The Best Local Records We Heard This April

Activist hip-hop, occult rap, and weirdo punk made our month.

Oh, Rose is one of many, many excellent freaky pop bands from Olympia featured on the new Guest Records compilation. Courtesy of the artist

A quick P.S.A. for showgoers now that spring is here—the warm weather doesn’t give you a license to be a rowdy douche at shows. I know it’s hot, and that means you want to take your shirt off and dance, which is fine, but that doesn’t mean you get to slam into everybody around you like a riot cop and drag the performers off the stage into your personal sweaty boy-hell. In honor of the recently deceased, think to yourself, “What would Prince do?” Would he go aggro right now, or transmute his pent-up energy into elegant blossoms of feminine dance majesty? More purple auras, less purple bruises, people. Now that that’s out of the way, let’s dive into this month’s local music gems.


Seattle’s Own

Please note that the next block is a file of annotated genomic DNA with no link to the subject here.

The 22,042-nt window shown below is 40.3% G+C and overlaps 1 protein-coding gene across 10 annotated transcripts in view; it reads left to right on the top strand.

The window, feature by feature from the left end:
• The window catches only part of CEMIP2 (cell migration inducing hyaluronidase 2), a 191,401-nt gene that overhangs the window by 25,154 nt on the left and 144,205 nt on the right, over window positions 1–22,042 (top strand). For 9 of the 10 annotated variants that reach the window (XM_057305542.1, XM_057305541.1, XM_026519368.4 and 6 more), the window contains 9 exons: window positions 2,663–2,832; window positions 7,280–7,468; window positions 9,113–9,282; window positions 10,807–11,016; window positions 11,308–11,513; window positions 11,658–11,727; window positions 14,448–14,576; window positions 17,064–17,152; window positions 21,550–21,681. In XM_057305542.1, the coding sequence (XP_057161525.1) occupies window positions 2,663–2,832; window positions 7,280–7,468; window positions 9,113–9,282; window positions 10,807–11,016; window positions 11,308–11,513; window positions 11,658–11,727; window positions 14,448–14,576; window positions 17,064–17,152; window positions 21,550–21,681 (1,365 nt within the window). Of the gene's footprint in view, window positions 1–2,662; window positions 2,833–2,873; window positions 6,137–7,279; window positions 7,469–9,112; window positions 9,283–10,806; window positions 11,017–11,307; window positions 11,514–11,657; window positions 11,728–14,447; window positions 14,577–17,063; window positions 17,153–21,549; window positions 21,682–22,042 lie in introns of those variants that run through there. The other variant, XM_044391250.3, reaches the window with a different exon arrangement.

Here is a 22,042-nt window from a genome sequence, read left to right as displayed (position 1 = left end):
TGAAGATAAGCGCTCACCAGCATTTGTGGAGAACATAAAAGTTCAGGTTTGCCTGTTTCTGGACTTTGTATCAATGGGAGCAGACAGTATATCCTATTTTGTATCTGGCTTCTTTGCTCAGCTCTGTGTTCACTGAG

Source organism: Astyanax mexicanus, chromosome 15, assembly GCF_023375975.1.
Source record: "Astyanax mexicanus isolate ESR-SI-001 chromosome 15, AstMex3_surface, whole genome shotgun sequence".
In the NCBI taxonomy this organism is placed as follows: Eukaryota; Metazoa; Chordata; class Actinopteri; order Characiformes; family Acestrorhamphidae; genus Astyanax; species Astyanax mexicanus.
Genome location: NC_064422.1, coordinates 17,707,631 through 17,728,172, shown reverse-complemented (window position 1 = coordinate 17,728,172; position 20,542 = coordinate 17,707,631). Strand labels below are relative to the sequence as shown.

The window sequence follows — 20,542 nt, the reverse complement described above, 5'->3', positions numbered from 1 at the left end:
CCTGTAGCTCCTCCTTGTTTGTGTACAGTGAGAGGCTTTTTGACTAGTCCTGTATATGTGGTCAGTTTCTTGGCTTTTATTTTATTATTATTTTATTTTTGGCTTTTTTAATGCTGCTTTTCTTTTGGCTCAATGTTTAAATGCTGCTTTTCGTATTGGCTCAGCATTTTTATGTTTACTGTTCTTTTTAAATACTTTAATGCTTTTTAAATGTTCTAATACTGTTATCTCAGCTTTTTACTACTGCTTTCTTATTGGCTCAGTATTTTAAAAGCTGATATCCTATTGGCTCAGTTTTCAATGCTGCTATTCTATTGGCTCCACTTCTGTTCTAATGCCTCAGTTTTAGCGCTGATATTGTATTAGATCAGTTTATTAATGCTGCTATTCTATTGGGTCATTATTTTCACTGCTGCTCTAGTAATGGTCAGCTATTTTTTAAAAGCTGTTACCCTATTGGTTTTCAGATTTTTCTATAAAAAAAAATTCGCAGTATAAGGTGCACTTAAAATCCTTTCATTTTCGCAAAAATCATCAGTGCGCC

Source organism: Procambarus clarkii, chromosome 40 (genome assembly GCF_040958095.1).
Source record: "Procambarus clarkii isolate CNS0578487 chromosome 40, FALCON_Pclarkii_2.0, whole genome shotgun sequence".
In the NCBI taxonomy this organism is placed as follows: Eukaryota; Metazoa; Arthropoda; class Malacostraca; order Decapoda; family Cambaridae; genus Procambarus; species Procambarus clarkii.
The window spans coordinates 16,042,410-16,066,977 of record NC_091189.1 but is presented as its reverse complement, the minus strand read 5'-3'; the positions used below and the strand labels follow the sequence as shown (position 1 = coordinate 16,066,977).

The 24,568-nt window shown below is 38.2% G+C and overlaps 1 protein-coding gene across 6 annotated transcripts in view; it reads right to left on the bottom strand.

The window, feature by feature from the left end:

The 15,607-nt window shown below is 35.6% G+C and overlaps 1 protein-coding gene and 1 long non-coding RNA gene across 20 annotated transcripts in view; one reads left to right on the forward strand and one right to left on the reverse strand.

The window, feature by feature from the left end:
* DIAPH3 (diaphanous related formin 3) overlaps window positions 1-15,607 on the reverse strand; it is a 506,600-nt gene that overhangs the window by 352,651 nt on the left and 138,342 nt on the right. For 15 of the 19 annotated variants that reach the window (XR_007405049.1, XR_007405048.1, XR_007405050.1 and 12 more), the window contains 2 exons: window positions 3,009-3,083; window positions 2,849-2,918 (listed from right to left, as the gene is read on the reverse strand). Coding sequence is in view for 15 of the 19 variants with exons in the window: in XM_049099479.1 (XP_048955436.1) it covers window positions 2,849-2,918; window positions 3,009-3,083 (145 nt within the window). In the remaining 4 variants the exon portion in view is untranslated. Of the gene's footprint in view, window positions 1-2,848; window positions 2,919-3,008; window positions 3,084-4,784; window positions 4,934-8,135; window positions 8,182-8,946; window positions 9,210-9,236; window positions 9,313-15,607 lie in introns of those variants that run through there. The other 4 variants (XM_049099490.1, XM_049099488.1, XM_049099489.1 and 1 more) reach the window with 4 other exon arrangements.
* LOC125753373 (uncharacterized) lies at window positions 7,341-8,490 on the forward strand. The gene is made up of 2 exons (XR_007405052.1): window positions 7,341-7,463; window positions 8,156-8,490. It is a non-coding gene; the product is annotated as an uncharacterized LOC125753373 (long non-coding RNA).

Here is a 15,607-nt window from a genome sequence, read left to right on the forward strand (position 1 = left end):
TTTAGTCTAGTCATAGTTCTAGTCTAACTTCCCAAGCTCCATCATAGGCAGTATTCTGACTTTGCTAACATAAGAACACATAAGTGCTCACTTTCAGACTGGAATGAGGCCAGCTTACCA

There are a number of ways to measure success in music. You can count record sales and streams, you can count the number of people who come to your shows, and if you’re really petty, you can count Facebook likes and Twitter followers. But there’s something to be said about the unquantifiable impact music can have on people’s perception of reality. Although Seattle rapper Draze can count music sync spots on ESPN, Empire, and Love & Hip-Hop as tangible marks of success, perhaps the most impressive outcome of his first new album in seven years, Seattle’s Own, is how it has become a movement—both a rallying cry for Seattle activists and a wake-up call for folks blind to what’s happening in the Central District. Take “Irony on 23rd,” a song that articulates the CD community of color’s critique of Uncle Ike’s pot shop so well that organizers adopted the song’s name for their protest on the street corner on 4/20. Through his uncompromising appraisals of gentrification in Seattle on “The Hood Ain’t the Same” and his call for others in the hip-hop community to drop the “poppin’ bottles” mentality and get into real issues on “Ain’t Nobody Talkin’ About No Real Shit,” Draze’s record stands apart because, as he says, “Fuck selling dope and fuck selling records/These boys are selling you dreams, I put this thing in perspective.” Plenty of rappers have bars, but Draze is one of the few who also probably have legislation.